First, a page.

Roman Polanski's new film, The Ghost Writer, is a suspenseful if conventional espionage thriller along the paranoid lines of such 1970s cinema as All The President's Men and The Parallax View, in which American institutions like the CIA and the Secret Service are seen as nothing short of the scariest movie monster since Godzilla.
Written by Polanski and Robert Harris from his novel, the film tells the intriguing story of a Tony Blair-inspired retired British Prime Minister, Adam Lang (Pierce Brosnan), who hires a ghost writer (Ewan McGregor) to finish rewriting his memoirs after the previous ghost writer he hired dies unexpectedly and maybe mysteriously before the manuscript is completed. As the nameless ghost writer moves into the Martha's Vineyard island winter retreat where the former Prime Minister is holed up while finishing his book, there is a public outcry and accusation that the former British politician is responsible for the kidnapping of terror suspects and their subsequent torture by the CIA.
As in his previous works like Rosemary's Baby, The Tenant, and Bitter Moon, Polanski is a craftsman at building suspense based not on cinematography but on a screenplay. This taut topical thriller is standard storytelling yet the audience finds itself ingrained in the plot and anxious for the next development which offers profound conviction and subtle, ever growing suspense as thrilling as a protagonist dangling from the precipice of a cliff. While it doesn't empower the viewer as those 1970s films that proved engrossing enough to contribute to the removal of a U.S. president, it does leave us asking, just short of hopelessly, if we are indeed enslaved to the global powers that be.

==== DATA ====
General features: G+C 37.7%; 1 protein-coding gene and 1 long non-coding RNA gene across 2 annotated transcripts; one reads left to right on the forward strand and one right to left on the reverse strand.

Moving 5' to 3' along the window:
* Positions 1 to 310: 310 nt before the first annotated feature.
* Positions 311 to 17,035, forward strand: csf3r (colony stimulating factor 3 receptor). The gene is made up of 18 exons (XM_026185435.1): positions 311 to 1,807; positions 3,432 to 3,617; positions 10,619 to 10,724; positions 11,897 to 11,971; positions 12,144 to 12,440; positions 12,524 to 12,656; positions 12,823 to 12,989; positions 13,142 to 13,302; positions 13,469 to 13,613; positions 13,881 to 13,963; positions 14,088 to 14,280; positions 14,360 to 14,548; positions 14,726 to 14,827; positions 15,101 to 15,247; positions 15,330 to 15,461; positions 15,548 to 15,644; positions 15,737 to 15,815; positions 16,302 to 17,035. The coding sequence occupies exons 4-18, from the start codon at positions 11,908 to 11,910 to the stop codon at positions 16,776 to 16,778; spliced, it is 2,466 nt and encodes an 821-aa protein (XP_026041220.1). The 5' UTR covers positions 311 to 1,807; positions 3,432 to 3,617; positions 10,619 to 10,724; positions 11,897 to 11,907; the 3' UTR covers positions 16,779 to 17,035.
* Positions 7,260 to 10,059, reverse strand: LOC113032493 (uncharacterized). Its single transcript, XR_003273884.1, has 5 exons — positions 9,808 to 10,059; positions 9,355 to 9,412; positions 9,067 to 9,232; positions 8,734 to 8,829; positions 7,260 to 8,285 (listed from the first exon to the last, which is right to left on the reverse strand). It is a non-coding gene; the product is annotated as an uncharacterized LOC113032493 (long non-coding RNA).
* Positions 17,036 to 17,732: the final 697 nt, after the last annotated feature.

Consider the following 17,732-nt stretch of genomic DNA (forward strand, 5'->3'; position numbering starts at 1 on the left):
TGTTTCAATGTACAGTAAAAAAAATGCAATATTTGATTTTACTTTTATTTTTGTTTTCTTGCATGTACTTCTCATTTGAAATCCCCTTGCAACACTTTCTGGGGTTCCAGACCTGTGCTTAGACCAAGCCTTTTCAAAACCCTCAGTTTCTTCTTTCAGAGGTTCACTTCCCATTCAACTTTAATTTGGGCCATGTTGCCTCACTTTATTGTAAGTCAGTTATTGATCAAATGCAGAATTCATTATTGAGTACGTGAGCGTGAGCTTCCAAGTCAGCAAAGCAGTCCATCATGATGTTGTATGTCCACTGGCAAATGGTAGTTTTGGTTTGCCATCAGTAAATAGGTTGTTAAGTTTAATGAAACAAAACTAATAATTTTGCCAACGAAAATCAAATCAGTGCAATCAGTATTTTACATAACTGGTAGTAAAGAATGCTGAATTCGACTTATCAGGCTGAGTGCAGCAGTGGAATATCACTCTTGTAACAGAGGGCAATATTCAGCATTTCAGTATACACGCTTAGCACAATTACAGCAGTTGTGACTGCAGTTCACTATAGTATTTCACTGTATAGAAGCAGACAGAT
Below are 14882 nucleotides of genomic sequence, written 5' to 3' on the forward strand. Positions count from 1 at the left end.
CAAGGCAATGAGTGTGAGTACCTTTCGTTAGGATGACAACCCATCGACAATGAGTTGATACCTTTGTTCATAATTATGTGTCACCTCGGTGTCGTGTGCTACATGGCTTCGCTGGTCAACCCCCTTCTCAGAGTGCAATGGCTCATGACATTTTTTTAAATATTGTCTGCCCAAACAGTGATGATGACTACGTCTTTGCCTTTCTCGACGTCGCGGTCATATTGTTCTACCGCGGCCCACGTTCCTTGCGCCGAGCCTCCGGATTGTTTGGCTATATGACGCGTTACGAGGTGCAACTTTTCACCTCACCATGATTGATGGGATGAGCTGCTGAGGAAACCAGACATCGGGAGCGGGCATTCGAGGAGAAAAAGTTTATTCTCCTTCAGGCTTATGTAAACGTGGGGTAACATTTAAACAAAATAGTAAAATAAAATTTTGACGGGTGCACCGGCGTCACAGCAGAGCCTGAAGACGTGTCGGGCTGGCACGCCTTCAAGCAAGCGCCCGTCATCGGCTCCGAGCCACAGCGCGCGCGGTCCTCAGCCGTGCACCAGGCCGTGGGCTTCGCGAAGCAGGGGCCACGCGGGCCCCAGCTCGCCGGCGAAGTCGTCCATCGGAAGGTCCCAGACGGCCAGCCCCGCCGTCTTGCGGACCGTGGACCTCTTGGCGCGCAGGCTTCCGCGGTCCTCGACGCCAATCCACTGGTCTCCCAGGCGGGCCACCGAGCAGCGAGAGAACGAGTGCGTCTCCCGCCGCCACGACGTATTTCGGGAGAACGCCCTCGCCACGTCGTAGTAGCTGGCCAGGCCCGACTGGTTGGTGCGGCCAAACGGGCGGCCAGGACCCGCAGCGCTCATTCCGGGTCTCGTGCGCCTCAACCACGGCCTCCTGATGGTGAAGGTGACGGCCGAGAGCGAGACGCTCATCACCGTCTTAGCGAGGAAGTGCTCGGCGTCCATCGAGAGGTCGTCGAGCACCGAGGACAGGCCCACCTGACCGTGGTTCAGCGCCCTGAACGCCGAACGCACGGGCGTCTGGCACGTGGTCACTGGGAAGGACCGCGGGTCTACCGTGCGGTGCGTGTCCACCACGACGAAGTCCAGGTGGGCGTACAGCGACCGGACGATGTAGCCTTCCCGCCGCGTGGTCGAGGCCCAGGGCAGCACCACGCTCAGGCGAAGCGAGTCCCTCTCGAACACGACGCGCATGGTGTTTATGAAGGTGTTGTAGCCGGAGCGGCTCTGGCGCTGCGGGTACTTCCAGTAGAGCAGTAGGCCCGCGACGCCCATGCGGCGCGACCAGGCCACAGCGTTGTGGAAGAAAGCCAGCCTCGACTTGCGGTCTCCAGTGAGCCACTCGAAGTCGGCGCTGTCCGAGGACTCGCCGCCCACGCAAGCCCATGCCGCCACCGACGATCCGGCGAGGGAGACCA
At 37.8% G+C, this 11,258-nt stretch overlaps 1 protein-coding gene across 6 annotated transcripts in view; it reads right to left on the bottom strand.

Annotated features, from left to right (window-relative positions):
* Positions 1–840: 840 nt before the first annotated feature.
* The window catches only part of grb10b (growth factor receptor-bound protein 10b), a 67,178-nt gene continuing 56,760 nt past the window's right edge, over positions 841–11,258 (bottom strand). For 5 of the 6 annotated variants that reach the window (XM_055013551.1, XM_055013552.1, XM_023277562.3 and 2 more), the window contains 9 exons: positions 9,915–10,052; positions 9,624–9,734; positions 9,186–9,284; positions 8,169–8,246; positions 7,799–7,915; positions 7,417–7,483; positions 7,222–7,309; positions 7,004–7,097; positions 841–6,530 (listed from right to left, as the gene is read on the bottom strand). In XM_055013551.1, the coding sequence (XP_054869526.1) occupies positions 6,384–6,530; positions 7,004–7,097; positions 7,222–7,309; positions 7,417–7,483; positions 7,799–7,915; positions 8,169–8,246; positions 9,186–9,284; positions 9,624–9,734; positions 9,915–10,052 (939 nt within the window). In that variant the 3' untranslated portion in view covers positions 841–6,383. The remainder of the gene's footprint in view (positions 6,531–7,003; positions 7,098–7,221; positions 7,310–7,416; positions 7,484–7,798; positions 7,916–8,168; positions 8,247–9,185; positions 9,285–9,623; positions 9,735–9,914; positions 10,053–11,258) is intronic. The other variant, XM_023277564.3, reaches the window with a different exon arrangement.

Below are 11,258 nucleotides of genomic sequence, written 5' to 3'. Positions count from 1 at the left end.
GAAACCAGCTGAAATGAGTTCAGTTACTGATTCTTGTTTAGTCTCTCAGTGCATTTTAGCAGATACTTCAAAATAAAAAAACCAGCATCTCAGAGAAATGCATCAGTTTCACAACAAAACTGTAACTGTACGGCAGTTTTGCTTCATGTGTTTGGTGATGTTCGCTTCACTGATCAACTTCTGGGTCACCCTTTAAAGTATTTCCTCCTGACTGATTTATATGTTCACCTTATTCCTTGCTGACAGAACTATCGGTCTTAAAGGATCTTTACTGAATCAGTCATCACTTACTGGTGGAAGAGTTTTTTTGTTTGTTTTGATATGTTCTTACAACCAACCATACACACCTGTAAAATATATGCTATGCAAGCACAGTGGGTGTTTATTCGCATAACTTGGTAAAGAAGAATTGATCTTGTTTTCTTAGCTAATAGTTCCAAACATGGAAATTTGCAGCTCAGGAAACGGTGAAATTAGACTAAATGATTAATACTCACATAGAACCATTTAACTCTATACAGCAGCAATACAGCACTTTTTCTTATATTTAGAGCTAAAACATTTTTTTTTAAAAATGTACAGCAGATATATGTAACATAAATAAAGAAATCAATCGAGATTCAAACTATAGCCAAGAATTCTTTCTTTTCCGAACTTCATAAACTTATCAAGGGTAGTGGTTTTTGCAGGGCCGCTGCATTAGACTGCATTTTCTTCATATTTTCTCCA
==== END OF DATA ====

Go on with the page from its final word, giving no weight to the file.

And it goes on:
The casting of several unlikely actors in key roles gives the film an eerie recognition as if Polanski is familiarizing us with headlines from our own times. Kim Cattrall, Samantha on TV's Sex and The City, is smashing and indeed an actress as Lang's right hand woman. Jim Belushi — yes, the sitcom star — is momentarily unrecognizable as a completely bald publishing boss, and the eternally young Timothy Hutton is a mild-mannered, possibly sinister publishing executive. Aged character actor Eli Wallach is gritty and colorful, but seen too briefly as a local oddball possessing a link to the mystery.
The Ghost Writer is not the grand motion picture Polanski's The Pianist was, but it is entertaining and thoughtful and drawn from the hand of a director who at 76 years old can still spellbind his audience.